On a tight budget, but want your family to eat healthily? Check out the following tips and tricks on how to source affordable produce year-round!
Times are tough. And this is true for so many households across the country (and heck, for the world!). Unfortunately, the pandemic had resulted in a global recession. The pandemic has resulted in many either getting reduced hours or even experiencing layoffs. We definitely count our pennies in this household!
I wrote this blog post over a year ago, but wanted to update this original post with more detailed information that’s especially relevant to our current economic climate. As a disclaimer, these are tips based off of my own experiences and should not be used as a sole source of money-saving authority. Nevertheless, I hope that this article can serve as a resource and even source of inspiration for some ways to save extra money on your groceries.
If you are ever looking to stock up on AFFORDABLE produce, you can do the following:
1. Word of Mouth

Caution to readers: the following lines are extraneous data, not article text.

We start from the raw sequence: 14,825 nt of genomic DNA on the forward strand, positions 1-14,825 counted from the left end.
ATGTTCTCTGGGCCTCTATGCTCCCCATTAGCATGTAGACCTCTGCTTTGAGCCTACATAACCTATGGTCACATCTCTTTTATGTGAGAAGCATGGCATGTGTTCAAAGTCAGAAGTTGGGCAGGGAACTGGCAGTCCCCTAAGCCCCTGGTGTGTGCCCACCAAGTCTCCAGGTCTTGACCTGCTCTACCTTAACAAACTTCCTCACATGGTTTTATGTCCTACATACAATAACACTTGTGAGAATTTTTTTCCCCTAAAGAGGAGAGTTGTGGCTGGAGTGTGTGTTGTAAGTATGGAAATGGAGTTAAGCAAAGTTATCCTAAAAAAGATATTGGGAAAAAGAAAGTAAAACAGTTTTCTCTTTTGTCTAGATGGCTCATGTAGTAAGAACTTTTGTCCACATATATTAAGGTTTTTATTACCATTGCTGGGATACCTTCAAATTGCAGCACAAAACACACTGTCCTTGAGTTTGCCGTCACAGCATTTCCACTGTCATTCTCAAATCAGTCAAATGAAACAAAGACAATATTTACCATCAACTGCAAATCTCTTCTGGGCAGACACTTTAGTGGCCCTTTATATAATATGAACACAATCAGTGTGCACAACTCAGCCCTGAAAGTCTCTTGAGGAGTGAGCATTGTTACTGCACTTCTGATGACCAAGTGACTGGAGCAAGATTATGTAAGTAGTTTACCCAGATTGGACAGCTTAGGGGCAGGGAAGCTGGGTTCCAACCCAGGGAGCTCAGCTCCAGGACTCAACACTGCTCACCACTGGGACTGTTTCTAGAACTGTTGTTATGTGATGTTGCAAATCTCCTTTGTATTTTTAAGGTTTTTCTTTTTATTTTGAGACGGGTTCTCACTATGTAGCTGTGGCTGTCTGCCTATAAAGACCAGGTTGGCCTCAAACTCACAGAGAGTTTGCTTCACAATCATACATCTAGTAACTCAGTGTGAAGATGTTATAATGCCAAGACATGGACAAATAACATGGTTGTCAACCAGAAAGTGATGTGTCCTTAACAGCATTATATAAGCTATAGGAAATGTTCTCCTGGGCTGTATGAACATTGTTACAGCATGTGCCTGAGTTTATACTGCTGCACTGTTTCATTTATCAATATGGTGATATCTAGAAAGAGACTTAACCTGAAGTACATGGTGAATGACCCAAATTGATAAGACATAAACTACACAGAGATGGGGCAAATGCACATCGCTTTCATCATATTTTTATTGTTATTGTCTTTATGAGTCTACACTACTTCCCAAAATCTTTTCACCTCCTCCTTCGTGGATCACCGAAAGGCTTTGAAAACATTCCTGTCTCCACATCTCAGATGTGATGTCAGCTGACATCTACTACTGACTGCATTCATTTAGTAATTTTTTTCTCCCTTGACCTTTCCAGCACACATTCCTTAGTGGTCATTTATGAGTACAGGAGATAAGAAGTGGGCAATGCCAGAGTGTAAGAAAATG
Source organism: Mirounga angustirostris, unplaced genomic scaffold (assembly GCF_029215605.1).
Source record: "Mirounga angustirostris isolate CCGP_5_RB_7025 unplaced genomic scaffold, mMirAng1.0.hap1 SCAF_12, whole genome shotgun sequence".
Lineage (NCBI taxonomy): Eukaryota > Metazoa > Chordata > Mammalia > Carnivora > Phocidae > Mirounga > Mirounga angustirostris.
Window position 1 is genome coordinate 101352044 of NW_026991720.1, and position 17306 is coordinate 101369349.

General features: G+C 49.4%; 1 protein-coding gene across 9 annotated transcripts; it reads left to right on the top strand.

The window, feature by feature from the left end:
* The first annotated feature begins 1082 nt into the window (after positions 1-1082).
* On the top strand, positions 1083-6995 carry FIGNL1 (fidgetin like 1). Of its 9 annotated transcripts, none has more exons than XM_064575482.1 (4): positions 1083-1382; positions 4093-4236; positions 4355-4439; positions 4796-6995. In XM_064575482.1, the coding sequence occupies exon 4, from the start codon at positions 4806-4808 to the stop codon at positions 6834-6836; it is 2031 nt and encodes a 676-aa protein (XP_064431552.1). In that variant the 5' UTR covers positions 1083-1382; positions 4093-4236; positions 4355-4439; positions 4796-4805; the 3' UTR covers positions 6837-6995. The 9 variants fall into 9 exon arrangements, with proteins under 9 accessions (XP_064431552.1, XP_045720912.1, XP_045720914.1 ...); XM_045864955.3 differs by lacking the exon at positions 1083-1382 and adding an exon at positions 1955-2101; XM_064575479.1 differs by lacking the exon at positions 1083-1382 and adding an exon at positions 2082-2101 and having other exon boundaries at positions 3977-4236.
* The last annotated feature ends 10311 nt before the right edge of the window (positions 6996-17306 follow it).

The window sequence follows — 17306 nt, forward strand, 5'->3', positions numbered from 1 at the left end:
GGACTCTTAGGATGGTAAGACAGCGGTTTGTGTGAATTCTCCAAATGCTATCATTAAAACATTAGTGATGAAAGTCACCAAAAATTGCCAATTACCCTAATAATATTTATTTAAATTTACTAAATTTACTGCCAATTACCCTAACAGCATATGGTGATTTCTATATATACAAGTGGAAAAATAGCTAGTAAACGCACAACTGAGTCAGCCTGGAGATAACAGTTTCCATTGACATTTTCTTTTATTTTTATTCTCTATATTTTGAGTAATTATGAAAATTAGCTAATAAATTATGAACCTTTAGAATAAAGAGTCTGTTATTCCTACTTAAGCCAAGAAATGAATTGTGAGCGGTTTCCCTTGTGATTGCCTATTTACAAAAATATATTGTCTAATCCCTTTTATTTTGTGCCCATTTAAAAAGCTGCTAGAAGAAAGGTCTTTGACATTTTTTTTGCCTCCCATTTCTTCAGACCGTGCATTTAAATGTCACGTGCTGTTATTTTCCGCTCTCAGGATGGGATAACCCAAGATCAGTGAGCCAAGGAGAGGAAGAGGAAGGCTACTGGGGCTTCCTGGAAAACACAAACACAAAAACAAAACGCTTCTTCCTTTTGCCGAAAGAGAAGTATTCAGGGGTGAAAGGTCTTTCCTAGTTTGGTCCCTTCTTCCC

One of the BEST ways to find out about the best deals is to ASK members of your own community! But with social distancing in place, it’s not always easy to just wander around your block. Thank goodness for the internet! Speaking of which, did you know that there may actually be a Facebook group or the Nextdoor app that focuses on all things local in your community. In fact, many passionate residents and associations have created online forums for other residents in their cities, towns, and neighborhoods. These types of community groups serve as a great resource to not only get to know one another but can also serve as a springboard for different resources. I am a part of three online community groups dedicated to my town, and I can’t tell you how often I have seen posts from thoughtful residents who announce sales and discounts around town.